June 24, 2009

Platform architecture: orthogonality of interfaces

Over at the TAG (Web archtecture)  blug I posted an essay that wasn't even discussed at the TAG meeting I'm at. Bad form? Presumption? Undemocratic? I suppose. Take a look.

June 22, 2009

Democracy, the oracle, and the W3C TAG


Athenian treasury at Delphi
Originally uploaded by Larry

Recently on a travel/study cruise focused on ancient Greece and the classics, we toured the Temple of Apollo at Delphi, from which the Delphic oracle spoke.

When does someone consult the oracle? I carry a pocket oracle: an iPhone "Magic 8-Ball" application which I consult at times, usually when I can't make up my mind, but don't want to waste any more time thinking about the decision.

Did the ancients also consulted the oracle when the course of action wasn't clear? Having weighed the pros and cons, the choices seem balanced. But often making some decision is imperative.

In a tyranny, the tyrant can decide. But if there is a group decision process and a need for agreement, then sometimes some external force is still needed to help the group come to a timely conclusion. Even if the ancients couldn't agree on a decision, they could agree to consult the oracle, and the oracle's pronouncements could then be used as justification for the ultimate decision.

The treasuries at the Delphi site impressed me; they were large constructs to hold treasures given as gifts to the gods who provided help in deciding important issues. The treasuries at the Delphi site clearly represent a community contribution, a kind of endorsement, sign, of the oracle as an authority.

The W3C TAG is an Architecture Group to which I was elected. The W3C TAG produces "findings" -- readings of general principles for the World Wide Web. Our pronouncements might be used as justification one way or another to encourage consensus, in those cases where otherwise reasonable participants cannot come to a conclusion on a course of action, but where a coming to a decision is important. Standards are often about making difficult choices. Let Sir Pythia speak, and we Delphic priests will interpret (alas, not in elegant hexameter).

Why saying 'HTML5 is not a standard' matters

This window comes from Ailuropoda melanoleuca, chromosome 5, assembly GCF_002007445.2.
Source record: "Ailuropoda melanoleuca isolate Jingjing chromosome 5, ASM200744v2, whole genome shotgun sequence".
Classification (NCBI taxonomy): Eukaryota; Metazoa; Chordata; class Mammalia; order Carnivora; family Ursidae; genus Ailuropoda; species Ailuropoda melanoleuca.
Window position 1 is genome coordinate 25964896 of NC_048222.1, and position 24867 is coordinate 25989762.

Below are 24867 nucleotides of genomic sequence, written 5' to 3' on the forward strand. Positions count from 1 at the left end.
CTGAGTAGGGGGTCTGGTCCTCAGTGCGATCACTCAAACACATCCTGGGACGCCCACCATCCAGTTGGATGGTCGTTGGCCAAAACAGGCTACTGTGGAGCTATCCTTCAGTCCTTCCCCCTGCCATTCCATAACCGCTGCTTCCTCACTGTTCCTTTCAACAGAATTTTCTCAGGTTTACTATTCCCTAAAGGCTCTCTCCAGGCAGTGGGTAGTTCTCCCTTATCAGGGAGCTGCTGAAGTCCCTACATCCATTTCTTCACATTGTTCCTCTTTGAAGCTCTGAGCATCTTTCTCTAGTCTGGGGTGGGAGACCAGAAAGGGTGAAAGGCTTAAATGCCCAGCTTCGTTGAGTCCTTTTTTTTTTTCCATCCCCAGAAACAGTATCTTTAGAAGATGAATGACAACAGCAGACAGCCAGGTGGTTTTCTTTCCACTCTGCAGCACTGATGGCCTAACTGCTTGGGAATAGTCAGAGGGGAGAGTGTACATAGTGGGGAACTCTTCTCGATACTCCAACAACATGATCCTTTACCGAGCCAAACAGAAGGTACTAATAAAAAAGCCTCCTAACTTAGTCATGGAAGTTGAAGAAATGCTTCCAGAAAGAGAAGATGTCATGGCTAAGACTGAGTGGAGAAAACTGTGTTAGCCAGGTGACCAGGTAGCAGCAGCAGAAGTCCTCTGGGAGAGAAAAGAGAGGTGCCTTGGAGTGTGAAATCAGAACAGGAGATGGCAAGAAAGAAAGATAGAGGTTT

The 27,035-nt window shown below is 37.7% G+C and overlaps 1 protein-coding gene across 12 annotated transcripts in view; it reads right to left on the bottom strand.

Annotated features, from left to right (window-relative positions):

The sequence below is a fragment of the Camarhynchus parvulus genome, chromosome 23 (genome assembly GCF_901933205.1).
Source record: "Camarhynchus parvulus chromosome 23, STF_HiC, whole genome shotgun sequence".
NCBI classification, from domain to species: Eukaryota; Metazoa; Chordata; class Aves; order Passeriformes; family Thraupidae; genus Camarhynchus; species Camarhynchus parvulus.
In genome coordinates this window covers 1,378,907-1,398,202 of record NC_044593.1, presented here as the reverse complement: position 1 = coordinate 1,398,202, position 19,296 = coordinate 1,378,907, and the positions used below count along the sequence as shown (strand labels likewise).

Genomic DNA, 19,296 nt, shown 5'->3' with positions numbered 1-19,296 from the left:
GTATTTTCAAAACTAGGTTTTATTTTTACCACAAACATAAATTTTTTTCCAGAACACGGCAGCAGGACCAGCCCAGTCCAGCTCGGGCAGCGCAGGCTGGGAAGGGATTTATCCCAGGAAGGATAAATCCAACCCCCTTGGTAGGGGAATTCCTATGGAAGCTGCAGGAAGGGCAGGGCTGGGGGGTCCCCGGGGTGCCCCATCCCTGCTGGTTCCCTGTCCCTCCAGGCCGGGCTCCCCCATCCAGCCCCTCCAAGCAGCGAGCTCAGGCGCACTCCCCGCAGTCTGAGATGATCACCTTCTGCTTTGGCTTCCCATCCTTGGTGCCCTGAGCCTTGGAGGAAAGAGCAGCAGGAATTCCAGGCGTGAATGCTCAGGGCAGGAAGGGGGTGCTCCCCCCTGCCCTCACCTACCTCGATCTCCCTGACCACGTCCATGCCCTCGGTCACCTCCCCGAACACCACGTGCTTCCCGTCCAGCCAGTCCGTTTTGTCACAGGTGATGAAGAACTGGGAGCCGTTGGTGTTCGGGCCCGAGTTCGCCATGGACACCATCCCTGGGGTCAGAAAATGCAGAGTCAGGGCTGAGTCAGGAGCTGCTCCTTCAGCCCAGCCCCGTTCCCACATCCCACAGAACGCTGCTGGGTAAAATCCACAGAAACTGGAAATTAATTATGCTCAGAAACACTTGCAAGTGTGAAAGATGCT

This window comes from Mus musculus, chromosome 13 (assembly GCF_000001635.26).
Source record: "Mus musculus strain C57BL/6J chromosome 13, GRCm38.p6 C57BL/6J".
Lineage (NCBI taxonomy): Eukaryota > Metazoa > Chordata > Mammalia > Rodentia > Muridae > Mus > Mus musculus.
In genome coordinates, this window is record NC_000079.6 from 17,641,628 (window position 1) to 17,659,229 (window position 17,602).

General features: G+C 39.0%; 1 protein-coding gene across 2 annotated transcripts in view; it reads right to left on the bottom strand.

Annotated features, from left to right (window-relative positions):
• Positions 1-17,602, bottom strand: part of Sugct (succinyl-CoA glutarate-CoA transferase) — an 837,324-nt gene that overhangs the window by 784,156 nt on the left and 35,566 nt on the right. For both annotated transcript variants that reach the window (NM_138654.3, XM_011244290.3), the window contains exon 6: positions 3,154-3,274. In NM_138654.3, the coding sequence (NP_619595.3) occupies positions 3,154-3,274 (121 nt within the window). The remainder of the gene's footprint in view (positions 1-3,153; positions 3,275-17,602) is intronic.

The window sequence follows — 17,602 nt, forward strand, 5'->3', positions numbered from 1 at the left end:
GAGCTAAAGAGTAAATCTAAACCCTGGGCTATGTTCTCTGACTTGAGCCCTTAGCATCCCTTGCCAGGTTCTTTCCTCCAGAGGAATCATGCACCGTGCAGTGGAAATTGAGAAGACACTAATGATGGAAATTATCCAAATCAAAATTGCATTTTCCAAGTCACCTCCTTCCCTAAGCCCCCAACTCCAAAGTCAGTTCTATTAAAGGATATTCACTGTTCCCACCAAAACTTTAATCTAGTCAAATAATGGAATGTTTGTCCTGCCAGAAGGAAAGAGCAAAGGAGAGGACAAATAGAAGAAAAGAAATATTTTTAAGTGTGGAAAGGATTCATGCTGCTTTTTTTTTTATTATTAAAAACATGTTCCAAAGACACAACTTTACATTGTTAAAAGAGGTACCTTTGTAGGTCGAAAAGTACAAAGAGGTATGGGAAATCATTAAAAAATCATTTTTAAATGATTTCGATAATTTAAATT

,,

(Repost of comment on W3C blog)

Let's focus on the goal: insuring that everyone "on the web" can reliably communicate. HTML was intended to be the "common language" that every device, browser, computer could read and interpret, even though there are other languages and systems and formats and features. Increasing the capabilities of the common language to include "web applications" is an important subsidiary goal, as long as the original purpose of HTML isn't lost.

It is important to avoid the tragedy of the commons, where individuals and organizations acting independently in their own self-interest can ultimately destroy a shared limited resource. The "commons" is "global interoperability".

W3C provides a forum where organizations that might otherwise be in competition can get together and agree on a common technical goals -- one that they all agree to implement -- and to document that agreement in a way that anyone who wishes to can participate in interoperability. I don't think the quibbles about "Standard" vs "Recommendation" matter. It's critical, though, that whatever is documented and published (and promoted as a "standard") actually represents agreement.

I don't see how it is helpful if the status of the agreement of the participants is obscured. Calling something a "standard" (even if qualified as "under development") before there is agreement doesn't distinguish between "proposed but not agreed", "agreed but incomplete", or even "agreed, but document not finished". How does this help reach agreement?

Is shipping an implementation of a proposal before there is agreement helpful? Perhaps as a way of resolving disagreement by "fait accompli", but if different vendors ship different, incompatible versions of their own interpretation of the "draft standard", that would be counter-productive. If vendors ship implementations and call them "standard", but in the end the feature doesn't ever become standard -- doesn't this encourage users to create content that only works in some browsers and not others? It becomes another instance of "best viewed by".

I can't see how continuing independent tracks of web development (one for browsers and another for XHTML/XML/SVG-based workflows) can evolve into a single web useful for all.

Whether something is called a "Standard" or not doesn't matter as much as whether doing so helps or hinders where we need to go. Let's focus on that.